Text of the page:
British Counterinsurgency in the Post-Imperial Era (review)
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British Counterinsurgency in the Post-Imperial Era, by Thomas R. Mockaitis. London: Macmillan, 1995. xvi, 165 p. $69.95/Cloth.

In Mockaitis’ previous work, British Counterinsurgency, 1919–1960 (New York: St. Martin’s Press, 1990), the author laid out the origins, evolution, and codification of British counterinsurgency doctrine and elucidated three basic principles of the British approach: minimum force, civil-military cooperation, and tactical flexibility. He argued that these principles, when applied with the appropriate mix of “hearts and minds” activities and conducted within the framework of a workable political solution, produced counterinsurgency successes for the British. It was not until the Malayan Emergency of 1948–1960 that all three principles were properly applied in combination. The principles, which until that time had been transmitted through word of mouth based on regimental experience, were then finally set down in a written counterinsurgency doctrine.

In his sequel to that volume, British Counterinsurgency in the Post-Imperial Era, Mockaitis attempts in part to disprove critics of British success in Malaya who have argued that it was due mostly to unique and favorable circumstances. To them, victory was a foregone conclusion based on British sovereign authority in Malaya, lack of external support for the insurgents, and the fact that an overwhelming majority of the guerrillas were ethnic Chinese, which made isolation of the insurgents from their support groups immensely easier. In his rebuttal, Mockaitis has provided a chapter each on the four main counterinsurgency campaigns fought by the British in the post-imperial era: Konfrontasi between Malaysia and Indonesia (1962–1966); the struggle against Arab Marxists in South Arabia (1963–1967) and in the Dhofar region of Oman (1965–1975); and the continuing struggle in Northern Ireland (1969-present). He concludes the study with a chapter on the development of counterinsurgency doctrine in the British Army and a final chapter on the relevance of the British experience to second-generation peacekeeping and “operations other than war,” a term adopted from the US military.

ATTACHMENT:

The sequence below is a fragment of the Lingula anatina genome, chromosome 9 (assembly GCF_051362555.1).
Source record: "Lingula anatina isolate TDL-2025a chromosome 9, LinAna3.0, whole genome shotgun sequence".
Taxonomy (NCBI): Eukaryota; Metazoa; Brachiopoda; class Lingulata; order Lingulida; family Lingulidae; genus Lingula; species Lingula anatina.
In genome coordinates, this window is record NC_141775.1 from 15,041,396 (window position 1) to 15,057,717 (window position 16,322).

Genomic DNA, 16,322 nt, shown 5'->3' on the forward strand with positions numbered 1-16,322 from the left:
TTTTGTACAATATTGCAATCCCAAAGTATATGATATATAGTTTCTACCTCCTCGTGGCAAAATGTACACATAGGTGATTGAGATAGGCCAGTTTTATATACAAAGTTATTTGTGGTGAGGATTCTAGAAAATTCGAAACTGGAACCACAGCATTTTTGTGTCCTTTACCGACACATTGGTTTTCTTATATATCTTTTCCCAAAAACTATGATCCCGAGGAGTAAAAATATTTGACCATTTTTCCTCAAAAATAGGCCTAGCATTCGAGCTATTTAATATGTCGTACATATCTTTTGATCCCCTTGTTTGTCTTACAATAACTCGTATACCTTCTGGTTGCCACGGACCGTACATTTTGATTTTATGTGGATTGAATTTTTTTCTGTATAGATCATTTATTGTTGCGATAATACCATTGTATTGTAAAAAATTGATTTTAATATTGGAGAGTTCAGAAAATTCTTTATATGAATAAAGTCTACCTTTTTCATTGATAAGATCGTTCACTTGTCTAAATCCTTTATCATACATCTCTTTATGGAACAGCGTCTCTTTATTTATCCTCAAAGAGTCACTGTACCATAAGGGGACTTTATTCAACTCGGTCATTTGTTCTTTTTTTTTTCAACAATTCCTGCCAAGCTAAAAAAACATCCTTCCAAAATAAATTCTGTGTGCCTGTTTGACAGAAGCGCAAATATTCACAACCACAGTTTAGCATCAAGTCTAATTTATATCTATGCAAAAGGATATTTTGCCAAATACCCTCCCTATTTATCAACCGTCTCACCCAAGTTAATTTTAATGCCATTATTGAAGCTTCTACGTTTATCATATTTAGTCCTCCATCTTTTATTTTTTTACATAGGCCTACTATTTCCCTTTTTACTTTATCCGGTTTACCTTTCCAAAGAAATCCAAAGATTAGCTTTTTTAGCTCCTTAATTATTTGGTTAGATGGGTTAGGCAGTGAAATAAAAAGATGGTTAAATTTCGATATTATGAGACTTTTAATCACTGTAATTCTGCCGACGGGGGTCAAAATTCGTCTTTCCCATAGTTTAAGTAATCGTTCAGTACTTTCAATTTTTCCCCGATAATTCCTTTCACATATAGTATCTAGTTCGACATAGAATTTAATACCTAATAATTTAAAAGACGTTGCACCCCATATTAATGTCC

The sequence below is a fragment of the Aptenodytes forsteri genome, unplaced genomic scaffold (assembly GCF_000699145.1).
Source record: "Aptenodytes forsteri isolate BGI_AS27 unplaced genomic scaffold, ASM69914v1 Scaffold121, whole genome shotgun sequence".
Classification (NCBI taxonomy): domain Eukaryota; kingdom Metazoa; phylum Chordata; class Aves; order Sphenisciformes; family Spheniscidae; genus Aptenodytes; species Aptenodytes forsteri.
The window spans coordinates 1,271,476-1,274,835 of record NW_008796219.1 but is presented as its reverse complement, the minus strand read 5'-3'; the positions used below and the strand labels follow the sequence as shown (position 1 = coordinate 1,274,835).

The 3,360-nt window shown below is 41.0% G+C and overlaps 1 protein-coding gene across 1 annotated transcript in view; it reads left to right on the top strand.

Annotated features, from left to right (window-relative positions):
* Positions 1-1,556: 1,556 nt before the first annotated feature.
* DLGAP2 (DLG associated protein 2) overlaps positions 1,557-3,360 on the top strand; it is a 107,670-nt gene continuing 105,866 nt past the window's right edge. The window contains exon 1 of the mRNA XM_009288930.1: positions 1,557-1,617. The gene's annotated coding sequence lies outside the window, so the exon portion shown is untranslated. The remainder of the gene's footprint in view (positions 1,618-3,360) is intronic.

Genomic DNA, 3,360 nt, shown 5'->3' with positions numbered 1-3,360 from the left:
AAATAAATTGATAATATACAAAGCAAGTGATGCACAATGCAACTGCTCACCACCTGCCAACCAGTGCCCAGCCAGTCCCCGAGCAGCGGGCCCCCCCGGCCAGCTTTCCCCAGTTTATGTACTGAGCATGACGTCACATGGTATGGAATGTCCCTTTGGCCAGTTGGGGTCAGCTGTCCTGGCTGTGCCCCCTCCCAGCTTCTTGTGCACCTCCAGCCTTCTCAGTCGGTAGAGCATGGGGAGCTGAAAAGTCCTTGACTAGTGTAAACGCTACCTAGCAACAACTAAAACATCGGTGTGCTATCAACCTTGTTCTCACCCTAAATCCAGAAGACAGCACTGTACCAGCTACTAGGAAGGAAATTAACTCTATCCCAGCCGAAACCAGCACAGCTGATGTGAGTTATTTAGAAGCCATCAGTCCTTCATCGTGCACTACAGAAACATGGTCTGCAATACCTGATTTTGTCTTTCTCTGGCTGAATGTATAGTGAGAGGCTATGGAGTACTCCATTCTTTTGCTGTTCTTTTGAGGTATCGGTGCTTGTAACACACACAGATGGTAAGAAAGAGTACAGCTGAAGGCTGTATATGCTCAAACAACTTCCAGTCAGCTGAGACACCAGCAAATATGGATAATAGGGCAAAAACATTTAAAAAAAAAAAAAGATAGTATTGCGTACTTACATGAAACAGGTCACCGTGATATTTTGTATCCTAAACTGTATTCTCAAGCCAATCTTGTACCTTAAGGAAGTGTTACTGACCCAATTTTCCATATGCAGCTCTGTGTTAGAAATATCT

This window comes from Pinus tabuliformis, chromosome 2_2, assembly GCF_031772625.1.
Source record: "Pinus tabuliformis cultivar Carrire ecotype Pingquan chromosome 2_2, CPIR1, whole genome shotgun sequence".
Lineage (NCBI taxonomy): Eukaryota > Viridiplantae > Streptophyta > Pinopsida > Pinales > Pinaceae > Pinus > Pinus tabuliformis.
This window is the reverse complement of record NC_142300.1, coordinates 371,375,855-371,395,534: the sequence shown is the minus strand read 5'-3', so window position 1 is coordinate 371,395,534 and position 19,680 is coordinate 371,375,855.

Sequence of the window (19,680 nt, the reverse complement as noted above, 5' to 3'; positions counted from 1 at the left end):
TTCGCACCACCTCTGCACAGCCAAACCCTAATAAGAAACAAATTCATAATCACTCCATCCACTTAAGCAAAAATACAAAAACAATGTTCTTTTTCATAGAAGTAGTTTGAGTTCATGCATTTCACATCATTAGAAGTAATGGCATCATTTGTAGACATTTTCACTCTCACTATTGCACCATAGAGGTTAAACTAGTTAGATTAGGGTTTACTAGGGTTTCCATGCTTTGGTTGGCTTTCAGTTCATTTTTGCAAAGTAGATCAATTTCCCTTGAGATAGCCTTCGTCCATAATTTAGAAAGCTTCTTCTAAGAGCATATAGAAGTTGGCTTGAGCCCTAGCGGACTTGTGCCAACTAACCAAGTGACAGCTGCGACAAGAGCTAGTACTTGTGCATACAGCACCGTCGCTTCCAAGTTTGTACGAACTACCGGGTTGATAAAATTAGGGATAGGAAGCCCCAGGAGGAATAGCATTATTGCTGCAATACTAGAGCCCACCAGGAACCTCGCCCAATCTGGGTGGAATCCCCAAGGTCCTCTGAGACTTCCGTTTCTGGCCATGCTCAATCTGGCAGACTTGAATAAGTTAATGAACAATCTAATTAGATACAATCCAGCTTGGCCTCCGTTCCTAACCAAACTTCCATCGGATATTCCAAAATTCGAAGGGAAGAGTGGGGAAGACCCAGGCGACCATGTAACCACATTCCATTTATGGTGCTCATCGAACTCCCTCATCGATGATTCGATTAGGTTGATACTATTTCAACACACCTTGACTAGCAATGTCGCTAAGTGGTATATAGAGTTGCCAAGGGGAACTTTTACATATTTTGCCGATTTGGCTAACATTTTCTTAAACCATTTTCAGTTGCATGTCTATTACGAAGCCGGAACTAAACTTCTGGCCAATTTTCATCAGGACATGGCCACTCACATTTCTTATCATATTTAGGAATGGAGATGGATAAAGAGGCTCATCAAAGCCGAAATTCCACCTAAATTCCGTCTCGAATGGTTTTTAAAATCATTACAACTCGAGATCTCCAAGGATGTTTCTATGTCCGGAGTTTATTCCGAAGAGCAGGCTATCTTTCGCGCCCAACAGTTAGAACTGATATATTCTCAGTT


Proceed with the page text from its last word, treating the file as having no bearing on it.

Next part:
The four campaigns were not simply chosen for heuristic purposes, as they are the four largest campaigns in the post-1960 period. Thus the [End Page 192] record is somewhat mixed: Malaysia and Oman were decided successes, whereas South Arabia and Aden were complete failures. In Northern Ireland, the British Army initially tried to apply doctrine from the Malayan Emergency, only to find it politically and practically inappropriate in a largely urban environment that is part of the United Kingdom. By abiding by the three principals and having the ability and time to adapt, the security forces in Ulster have managed to maintain “an acceptable level of violence.” The author is right to point out that the chief failure of Britain in both South Arabia and Northern Ireland was largely in the political sphere, not in the military. In Aden the costs were too high and the British left. In Ulster, the price of leaving is too high, but in the absence of a political solution, the security forces can only mitigate, not eliminate the violence.

The case study chapters are concise and useful reading, focusing for the most part on the counterinsurgency principles and techniques which appeared in each campaign. Although a reader with no contextual knowledge may be at a disadvantage, there is enough background provided to support the author’s analysis and convince the reader. The case studies do suffer from a lack of primary source research, especially when compared to Mockaitis’ extensive archival research in his first book. The author rightly points out, however, that while the relevant documents are not yet open, many of the key officials who were involved in the operations are still alive. They may not survive long enough to be consulted in conjunction with the relevant documents; hence the author’s use of interviews. But due to the sensitive nature of some of the information and the penalties of the Official Secrets Act, the interviews were not for attribution. Indeed, I could find no citations of any interviews in the book; the reader is left to guess at the extent to which the interviews provided data.

The author presents interesting and thought provoking observations on the impact...